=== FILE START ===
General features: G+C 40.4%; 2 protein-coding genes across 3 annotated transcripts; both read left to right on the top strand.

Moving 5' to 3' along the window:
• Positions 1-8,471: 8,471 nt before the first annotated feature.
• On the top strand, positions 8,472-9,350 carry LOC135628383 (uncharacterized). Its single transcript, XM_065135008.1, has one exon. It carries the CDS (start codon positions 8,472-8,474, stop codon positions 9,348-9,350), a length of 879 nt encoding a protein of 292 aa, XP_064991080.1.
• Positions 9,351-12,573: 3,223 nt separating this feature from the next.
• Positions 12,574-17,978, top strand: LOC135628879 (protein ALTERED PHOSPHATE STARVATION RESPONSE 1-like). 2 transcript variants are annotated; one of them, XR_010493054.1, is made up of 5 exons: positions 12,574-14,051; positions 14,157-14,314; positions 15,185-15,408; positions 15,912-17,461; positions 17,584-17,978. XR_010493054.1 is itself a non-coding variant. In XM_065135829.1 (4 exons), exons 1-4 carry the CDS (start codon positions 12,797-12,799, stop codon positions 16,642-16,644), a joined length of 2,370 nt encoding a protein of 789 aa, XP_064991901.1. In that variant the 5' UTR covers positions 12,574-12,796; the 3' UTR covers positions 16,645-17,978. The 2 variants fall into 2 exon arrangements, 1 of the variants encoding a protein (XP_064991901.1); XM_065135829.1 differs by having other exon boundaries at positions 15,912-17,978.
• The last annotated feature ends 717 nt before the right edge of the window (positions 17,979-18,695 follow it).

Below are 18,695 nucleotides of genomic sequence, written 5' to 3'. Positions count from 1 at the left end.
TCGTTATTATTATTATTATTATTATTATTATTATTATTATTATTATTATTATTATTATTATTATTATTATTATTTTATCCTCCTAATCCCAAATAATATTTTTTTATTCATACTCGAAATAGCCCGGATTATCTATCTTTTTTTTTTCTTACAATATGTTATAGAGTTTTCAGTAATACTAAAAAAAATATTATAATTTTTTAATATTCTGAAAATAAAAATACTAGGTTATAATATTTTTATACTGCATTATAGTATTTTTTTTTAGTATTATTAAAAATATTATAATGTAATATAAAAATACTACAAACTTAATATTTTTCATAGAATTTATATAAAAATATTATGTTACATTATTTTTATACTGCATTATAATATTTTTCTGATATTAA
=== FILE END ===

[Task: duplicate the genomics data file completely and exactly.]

General features: G+C 40.4%; 2 protein-coding genes across 3 annotated transcripts; both read left to right on the top strand.

Moving 5' to 3' along the window:
• Positions 1-8,471: 8,471 nt before the first annotated feature.
• On the top strand, positions 8,472-9,350 carry LOC135628383 (uncharacterized). Its single transcript, XM_065135008.1, has one exon. It carries the CDS (start codon positions 8,472-8,474, stop codon positions 9,348-9,350), a length of 879 nt encoding a protein of 292 aa, XP_064991080.1.
• Positions 9,351-12,573: 3,223 nt separating this feature from the next.
• Positions 12,574-17,978, top strand: LOC135628879 (protein ALTERED PHOSPHATE STARVATION RESPONSE 1-like). 2 transcript variants are annotated; one of them, XR_010493054.1, is made up of 5 exons: positions 12,574-14,051; positions 14,157-14,314; positions 15,185-15,408; positions 15,912-17,461; positions 17,584-17,978. XR_010493054.1 is itself a non-coding variant. In XM_065135829.1 (4 exons), exons 1-4 carry the CDS (start codon positions 12,797-12,799, stop codon positions 16,642-16,644), a joined length of 2,370 nt encoding a protein of 789 aa, XP_064991901.1. In that variant the 5' UTR covers positions 12,574-12,796; the 3' UTR covers positions 16,645-17,978. The 2 variants fall into 2 exon arrangements, 1 of the variants encoding a protein (XP_064991901.1); XM_065135829.1 differs by having other exon boundaries at positions 15,912-17,978.
• The last annotated feature ends 717 nt before the right edge of the window (positions 17,979-18,695 follow it).

Below are 18,695 nucleotides of genomic sequence, written 5' to 3'. Positions count from 1 at the left end.
TCGTTATTATTATTATTATTATTATTATTATTATTATTATTATTATTATTATTATTATTATTATTATTATTATTTTATCCTCCTAATCCCAAATAATATTTTTTTATTCATACTCGAAATAGCCCGGATTATCTATCTTTTTTTTTTCTTACAATATGTTATAGAGTTTTCAGTAATACTAAAAAAAATATTATAATTTTTTAATATTCTGAAAATAAAAATACTAGGTTATAATATTTTTATACTGCATTATAGTATTTTTTTTTAGTATTATTAAAAATATTATAATGTAATATAAAAATACTACAAACTTAATATTTTTCATAGAATTTATATAAAAATATTATGTTACATTATTTTTATACTGCATTATAATATTTTTCTGATATTAA